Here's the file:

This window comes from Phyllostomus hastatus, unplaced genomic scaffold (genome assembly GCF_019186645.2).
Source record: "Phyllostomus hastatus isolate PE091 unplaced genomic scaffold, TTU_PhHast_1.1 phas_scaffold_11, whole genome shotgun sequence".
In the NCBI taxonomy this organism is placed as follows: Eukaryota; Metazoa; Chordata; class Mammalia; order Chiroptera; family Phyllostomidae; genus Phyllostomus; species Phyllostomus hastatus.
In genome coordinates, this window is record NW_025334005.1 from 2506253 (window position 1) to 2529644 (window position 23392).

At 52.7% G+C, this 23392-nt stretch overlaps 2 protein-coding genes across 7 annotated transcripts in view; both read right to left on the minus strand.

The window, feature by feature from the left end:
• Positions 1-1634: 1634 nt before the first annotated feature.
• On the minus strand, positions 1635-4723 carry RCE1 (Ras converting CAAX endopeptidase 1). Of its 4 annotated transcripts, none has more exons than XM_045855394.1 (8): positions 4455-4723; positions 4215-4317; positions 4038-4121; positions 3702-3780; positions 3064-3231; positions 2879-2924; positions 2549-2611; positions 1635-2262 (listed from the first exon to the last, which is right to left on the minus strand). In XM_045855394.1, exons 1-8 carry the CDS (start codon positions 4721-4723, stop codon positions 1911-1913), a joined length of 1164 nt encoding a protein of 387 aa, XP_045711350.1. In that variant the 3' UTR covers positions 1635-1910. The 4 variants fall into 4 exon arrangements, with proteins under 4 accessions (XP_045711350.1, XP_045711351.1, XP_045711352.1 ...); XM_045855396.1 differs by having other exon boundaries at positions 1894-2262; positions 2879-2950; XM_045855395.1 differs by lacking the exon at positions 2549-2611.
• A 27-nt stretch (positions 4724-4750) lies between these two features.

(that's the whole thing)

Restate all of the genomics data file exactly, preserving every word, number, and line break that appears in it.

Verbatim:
This window comes from Phyllostomus hastatus, unplaced genomic scaffold (genome assembly GCF_019186645.2).
Source record: "Phyllostomus hastatus isolate PE091 unplaced genomic scaffold, TTU_PhHast_1.1 phas_scaffold_11, whole genome shotgun sequence".
In the NCBI taxonomy this organism is placed as follows: Eukaryota; Metazoa; Chordata; class Mammalia; order Chiroptera; family Phyllostomidae; genus Phyllostomus; species Phyllostomus hastatus.
In genome coordinates, this window is record NW_025334005.1 from 2506253 (window position 1) to 2529644 (window position 23392).

At 52.7% G+C, this 23392-nt stretch overlaps 2 protein-coding genes across 7 annotated transcripts in view; both read right to left on the minus strand.

The window, feature by feature from the left end:
• Positions 1-1634: 1634 nt before the first annotated feature.
• On the minus strand, positions 1635-4723 carry RCE1 (Ras converting CAAX endopeptidase 1). Of its 4 annotated transcripts, none has more exons than XM_045855394.1 (8): positions 4455-4723; positions 4215-4317; positions 4038-4121; positions 3702-3780; positions 3064-3231; positions 2879-2924; positions 2549-2611; positions 1635-2262 (listed from the first exon to the last, which is right to left on the minus strand). In XM_045855394.1, exons 1-8 carry the CDS (start codon positions 4721-4723, stop codon positions 1911-1913), a joined length of 1164 nt encoding a protein of 387 aa, XP_045711350.1. In that variant the 3' UTR covers positions 1635-1910. The 4 variants fall into 4 exon arrangements, with proteins under 4 accessions (XP_045711350.1, XP_045711351.1, XP_045711352.1 ...); XM_045855396.1 differs by having other exon boundaries at positions 1894-2262; positions 2879-2950; XM_045855395.1 differs by lacking the exon at positions 2549-2611.
• A 27-nt stretch (positions 4724-4750) lies between these two features.